Each of these ladies was funny and a pleasure to listen to, so I can't imagine they'd be difficult for producers or directors to deal with.  They are all capable and talented actresses who are inspiring the next generation of girls and young women.  There need to be more roles and more opportunities for other talented and wonderful young and mature women to join their ranks.

There are no excuses.  Get out there, Hollywood, and make it happen.

Thursday, 12 May 2016

Classy Ladies vs Bawdy Broads

I only had a costume for one of the theme dinners at RTC, the Cowboy one on Friday night.  On Saturday night, my 80's prom dress didn't quite fit and my crimper turned out to not have survived over 20 years in a box, so I went with a nice dress shirt and slacks.

When I went downstairs, my nine year old son asked me what my disguise was for that night and I explained that I was being a classy lady for tonight.  His reply:

"Oh, Mommy, that's not you."

Granted, he's right.  I am awkward at the best of times and social events intimidate me.  I will never be a graceful socialite prowling through a cocktail party with ease and sophistication.  And I got a lot of laughs about that bit of commentary through the evening.

I may not be a classy lady, or even get to play one on TV, but I am a bawdy broad.  As my group discovered during Dirty Talk, I have a dirty mind and very little filtering.  I came up with some great creative euphemisms for naughty bits.  My personal moment of pride, when coming up for alternatives for butt, I suggested "The Internet, because it's deep, dark and full of sh*t."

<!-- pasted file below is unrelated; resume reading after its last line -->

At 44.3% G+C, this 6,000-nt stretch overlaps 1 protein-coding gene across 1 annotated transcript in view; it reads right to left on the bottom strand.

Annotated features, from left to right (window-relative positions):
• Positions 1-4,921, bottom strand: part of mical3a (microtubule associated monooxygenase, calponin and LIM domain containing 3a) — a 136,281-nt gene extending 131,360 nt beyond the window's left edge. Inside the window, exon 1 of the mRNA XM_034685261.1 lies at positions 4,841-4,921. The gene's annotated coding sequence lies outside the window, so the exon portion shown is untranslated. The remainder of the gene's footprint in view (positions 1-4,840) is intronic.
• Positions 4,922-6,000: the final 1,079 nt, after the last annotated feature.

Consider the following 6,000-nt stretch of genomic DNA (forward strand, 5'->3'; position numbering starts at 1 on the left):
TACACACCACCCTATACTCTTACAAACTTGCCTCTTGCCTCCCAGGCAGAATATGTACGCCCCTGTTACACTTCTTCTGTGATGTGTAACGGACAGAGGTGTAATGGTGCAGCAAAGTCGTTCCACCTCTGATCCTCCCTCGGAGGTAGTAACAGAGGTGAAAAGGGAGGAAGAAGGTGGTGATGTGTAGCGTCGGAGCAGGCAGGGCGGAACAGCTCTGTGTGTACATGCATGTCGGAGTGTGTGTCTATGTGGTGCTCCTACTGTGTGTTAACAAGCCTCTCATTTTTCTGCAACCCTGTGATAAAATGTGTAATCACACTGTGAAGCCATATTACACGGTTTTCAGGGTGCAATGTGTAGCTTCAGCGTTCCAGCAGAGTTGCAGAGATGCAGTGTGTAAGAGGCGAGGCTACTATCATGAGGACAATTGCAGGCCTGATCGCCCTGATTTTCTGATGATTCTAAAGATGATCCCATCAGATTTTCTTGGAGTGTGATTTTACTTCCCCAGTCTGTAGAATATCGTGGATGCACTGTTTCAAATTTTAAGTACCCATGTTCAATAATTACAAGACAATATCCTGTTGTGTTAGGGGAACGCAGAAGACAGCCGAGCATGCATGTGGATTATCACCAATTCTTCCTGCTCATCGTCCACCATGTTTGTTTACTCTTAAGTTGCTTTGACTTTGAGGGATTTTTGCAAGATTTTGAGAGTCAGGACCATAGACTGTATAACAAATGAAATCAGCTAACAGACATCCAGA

Women aren't generally encouraged to be sexually confident or aware.  It's still something of a social taboo, especially if a gal is married, has kids, is over 30 and not shaped like Sarah Jessica Parker.  Sometimes I think this is why we can go so wild when we're given the opportunity.  All the sensuality gets crammed down, so when there's a socially sanctioned event, we take advantage of it.

That's one of the things I love about romances.  Women in them are encouraged to embrace that part of themselves.  They're rewarded for it.  And that helps the men and women who read them be a little more accepting of women's sexuality in life.

It's okay that I'm not a classy lady.  I'm a bawdy broad.  And that's just fine by me.

Monday, 9 May 2016

Weekly Update: May 1 to 7: Romancing the Capital

Weekly word count: 4008 words